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Old 04-03-2009, 10:56 PM   #1
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Default Advanced Brushless Motor Theory/Discussion/Facts

I've been wondering for a couple weeks about the topic of motor timing after I saw Trips (I think it was him at least) reference the idea of being able to determine the amount of motor timing built into various BL motors. I have also been experimenting with the rollout vs. timing and the balance between the timing in the esc vs the motor. I hear numbers tossed around about the different brand motors and how much timing each has built in (ie, I have heard either 0* or 9* for the SP and 0*, 10*, and 20* or 9*, 19*, and 29* for the Duos), but I haven't heard the information from a valid source.

I then read this post which spurred me to create this thread.

Here are a couple discussion starters . . .

1. Is there a way to, and if so, how do you, determine the amount of timing built into a BL motor? I'm not talking theory, but in practice, how can this valued be measured?

2. Are there any differences, aside from the obvious, between timing in the esc and timing in the motor? If so what are they and what are the advantages of each?

3. True or false and why: Increasing the timing the correct amount in higher wind motors used in lighter vehicles(such as 17.5 12th and the forth coming 17.5 1 cell 12th especially) is more critical than in heavier vehicles driven by lower wind motors. This is because cars in classes such as 17.5 12th scale rely on RPM more than torque to make it around the track quickly whereas the weight of a sedan requires the torque to get back up to speed out of the corners. This is somewhat analogous to the brushed days when we would have motors blueprinted and built for 12th scale differently than we would for our sedans.
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Old 04-03-2009, 11:35 PM   #2
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I think you're on to something about the heavier cars. The pan car guys seem to love the Tekin RS, but I thought it was a dog in my sedan. Now I'm running the SPX, and I'm ready to drop out of its profiles for "spec" motors and go back to how things used to be. All I'm finding with timing on my motors when they're in a sedan is that it slows down to about 80% at 4:00, runs hot no matter what, and isn't any faster up front.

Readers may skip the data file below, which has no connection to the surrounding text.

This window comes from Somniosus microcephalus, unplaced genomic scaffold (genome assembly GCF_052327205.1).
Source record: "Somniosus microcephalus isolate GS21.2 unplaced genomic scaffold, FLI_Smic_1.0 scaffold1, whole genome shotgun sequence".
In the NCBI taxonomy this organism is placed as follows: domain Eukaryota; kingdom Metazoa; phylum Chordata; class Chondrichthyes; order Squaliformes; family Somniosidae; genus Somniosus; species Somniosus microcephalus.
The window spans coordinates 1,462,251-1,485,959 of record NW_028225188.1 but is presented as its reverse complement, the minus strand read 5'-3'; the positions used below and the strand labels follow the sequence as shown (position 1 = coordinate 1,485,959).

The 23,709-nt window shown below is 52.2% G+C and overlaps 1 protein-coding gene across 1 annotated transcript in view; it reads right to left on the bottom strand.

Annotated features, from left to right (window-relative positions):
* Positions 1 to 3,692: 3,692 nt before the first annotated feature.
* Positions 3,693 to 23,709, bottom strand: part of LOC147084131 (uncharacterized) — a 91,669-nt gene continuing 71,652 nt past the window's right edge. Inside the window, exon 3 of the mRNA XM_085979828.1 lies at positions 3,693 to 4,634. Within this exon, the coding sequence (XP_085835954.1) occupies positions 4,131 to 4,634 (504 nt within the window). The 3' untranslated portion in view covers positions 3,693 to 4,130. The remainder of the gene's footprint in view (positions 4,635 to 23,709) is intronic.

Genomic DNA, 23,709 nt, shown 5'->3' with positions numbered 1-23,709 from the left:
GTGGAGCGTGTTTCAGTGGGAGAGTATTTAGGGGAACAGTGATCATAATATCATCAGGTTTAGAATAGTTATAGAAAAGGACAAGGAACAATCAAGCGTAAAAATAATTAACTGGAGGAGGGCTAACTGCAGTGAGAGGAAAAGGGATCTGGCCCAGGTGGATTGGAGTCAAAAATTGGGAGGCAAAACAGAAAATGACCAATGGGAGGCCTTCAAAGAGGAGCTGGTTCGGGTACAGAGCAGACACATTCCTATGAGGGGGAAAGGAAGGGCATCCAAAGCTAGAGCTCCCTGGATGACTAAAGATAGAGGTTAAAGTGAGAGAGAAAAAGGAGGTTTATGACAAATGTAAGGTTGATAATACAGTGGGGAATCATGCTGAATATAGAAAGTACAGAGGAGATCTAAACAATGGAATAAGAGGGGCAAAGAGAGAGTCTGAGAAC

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Old 04-04-2009, 10:10 AM   #3
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I have to disagree somewhat with the notion that lighter cars like pan cars benefit from high revs and heavier cars benefit from more torque.

In my opinion, regardless of the weight, a car will benefit from more POWER. Whether a particualr motor makes its best power at low or high RPM is of relatively little concern to me, as long as it makes the power sdomewhere, I'll gear the car to get into the powerband. Gears and pulleys are torque multipliers. If we had fixed gearing, or regulated gearing like VTA, then I'd re-think my attitude.

Most of the really good motor tuners I know have moved away from the tuning for torque or tuning for RPM idea and are tuning for the most power output. Sal Amato (who I have TREMENDOUS respect for, as a driver and motor builder) recently told me he tunes a motor the same for 1/12 as for touring, which had a big effect on my thinking along these lines. (That statement was regarding brushed motor tuning, but I believe it applies to brushless as well)

I was fortunate enough to race at 360 SPeedway with Sal Amato and Donny Lia and they run the Tekin RS the same in a 1/12 or touring application... motor timing as low as possible, max timinig in the ESC. There's no denying that they're VERY fast with either car.

Bottom line, give the motor with the most power output, let me know the RPM's where it makes its most torque and power, and I'll gear accordingly.

Last edited by Trips; 04-04-2009 at 11:10 AM.
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Old 04-04-2009, 11:01 AM   #4
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I have always been told that the reason for timing is that there is some lag for the magnetic field to generate so you advance the timing to start the process earlier.

As for pan vs TC, you were comparing different motors. It's the different motor winds that have different requirements, not the different cars. The only car difference would be that the lighter and lower drag pan car is putting less strain on the motor so you can put a little more timing and/or a little more gear before overheating the thing.
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